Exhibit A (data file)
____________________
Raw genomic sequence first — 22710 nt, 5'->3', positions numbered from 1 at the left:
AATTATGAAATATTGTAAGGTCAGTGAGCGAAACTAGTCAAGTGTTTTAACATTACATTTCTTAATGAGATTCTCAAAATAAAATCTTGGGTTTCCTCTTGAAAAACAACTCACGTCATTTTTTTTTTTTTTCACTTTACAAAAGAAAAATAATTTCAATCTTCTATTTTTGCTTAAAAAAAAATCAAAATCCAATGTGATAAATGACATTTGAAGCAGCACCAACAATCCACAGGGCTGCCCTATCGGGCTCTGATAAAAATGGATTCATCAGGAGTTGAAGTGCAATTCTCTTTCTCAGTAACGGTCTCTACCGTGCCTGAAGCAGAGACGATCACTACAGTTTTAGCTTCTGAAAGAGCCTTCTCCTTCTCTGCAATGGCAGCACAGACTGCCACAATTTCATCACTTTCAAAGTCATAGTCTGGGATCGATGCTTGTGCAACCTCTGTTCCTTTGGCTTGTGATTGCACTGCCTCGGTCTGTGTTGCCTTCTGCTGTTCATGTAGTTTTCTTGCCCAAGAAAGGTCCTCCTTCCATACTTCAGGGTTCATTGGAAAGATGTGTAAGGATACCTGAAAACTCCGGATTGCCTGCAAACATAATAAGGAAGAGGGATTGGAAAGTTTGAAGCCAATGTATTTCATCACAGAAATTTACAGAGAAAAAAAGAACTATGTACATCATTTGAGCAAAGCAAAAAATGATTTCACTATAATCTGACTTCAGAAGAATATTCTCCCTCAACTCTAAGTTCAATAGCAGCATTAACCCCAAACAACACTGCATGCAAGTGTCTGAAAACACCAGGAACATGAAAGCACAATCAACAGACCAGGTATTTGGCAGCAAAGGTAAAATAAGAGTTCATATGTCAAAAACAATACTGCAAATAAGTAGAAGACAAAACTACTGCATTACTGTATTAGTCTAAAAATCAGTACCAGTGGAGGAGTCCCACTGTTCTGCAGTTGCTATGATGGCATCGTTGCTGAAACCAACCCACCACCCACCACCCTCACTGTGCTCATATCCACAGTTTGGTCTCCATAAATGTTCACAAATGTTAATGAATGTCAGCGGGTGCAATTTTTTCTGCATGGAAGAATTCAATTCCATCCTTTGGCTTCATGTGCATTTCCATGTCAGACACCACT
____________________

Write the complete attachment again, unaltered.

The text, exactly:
Raw genomic sequence first — 22710 nt, 5'->3', positions numbered from 1 at the left:
AATTATGAAATATTGTAAGGTCAGTGAGCGAAACTAGTCAAGTGTTTTAACATTACATTTCTTAATGAGATTCTCAAAATAAAATCTTGGGTTTCCTCTTGAAAAACAACTCACGTCATTTTTTTTTTTTTTCACTTTACAAAAGAAAAATAATTTCAATCTTCTATTTTTGCTTAAAAAAAAATCAAAATCCAATGTGATAAATGACATTTGAAGCAGCACCAACAATCCACAGGGCTGCCCTATCGGGCTCTGATAAAAATGGATTCATCAGGAGTTGAAGTGCAATTCTCTTTCTCAGTAACGGTCTCTACCGTGCCTGAAGCAGAGACGATCACTACAGTTTTAGCTTCTGAAAGAGCCTTCTCCTTCTCTGCAATGGCAGCACAGACTGCCACAATTTCATCACTTTCAAAGTCATAGTCTGGGATCGATGCTTGTGCAACCTCTGTTCCTTTGGCTTGTGATTGCACTGCCTCGGTCTGTGTTGCCTTCTGCTGTTCATGTAGTTTTCTTGCCCAAGAAAGGTCCTCCTTCCATACTTCAGGGTTCATTGGAAAGATGTGTAAGGATACCTGAAAACTCCGGATTGCCTGCAAACATAATAAGGAAGAGGGATTGGAAAGTTTGAAGCCAATGTATTTCATCACAGAAATTTACAGAGAAAAAAAGAACTATGTACATCATTTGAGCAAAGCAAAAAATGATTTCACTATAATCTGACTTCAGAAGAATATTCTCCCTCAACTCTAAGTTCAATAGCAGCATTAACCCCAAACAACACTGCATGCAAGTGTCTGAAAACACCAGGAACATGAAAGCACAATCAACAGACCAGGTATTTGGCAGCAAAGGTAAAATAAGAGTTCATATGTCAAAAACAATACTGCAAATAAGTAGAAGACAAAACTACTGCATTACTGTATTAGTCTAAAAATCAGTACCAGTGGAGGAGTCCCACTGTTCTGCAGTTGCTATGATGGCATCGTTGCTGAAACCAACCCACCACCCACCACCCTCACTGTGCTCATATCCACAGTTTGGTCTCCATAAATGTTCACAAATGTTAATGAATGTCAGCGGGTGCAATTTTTTCTGCATGGAAGAATTCAATTCCATCCTTTGGCTTCATGTGCATTTCCATGTCAGACACCACT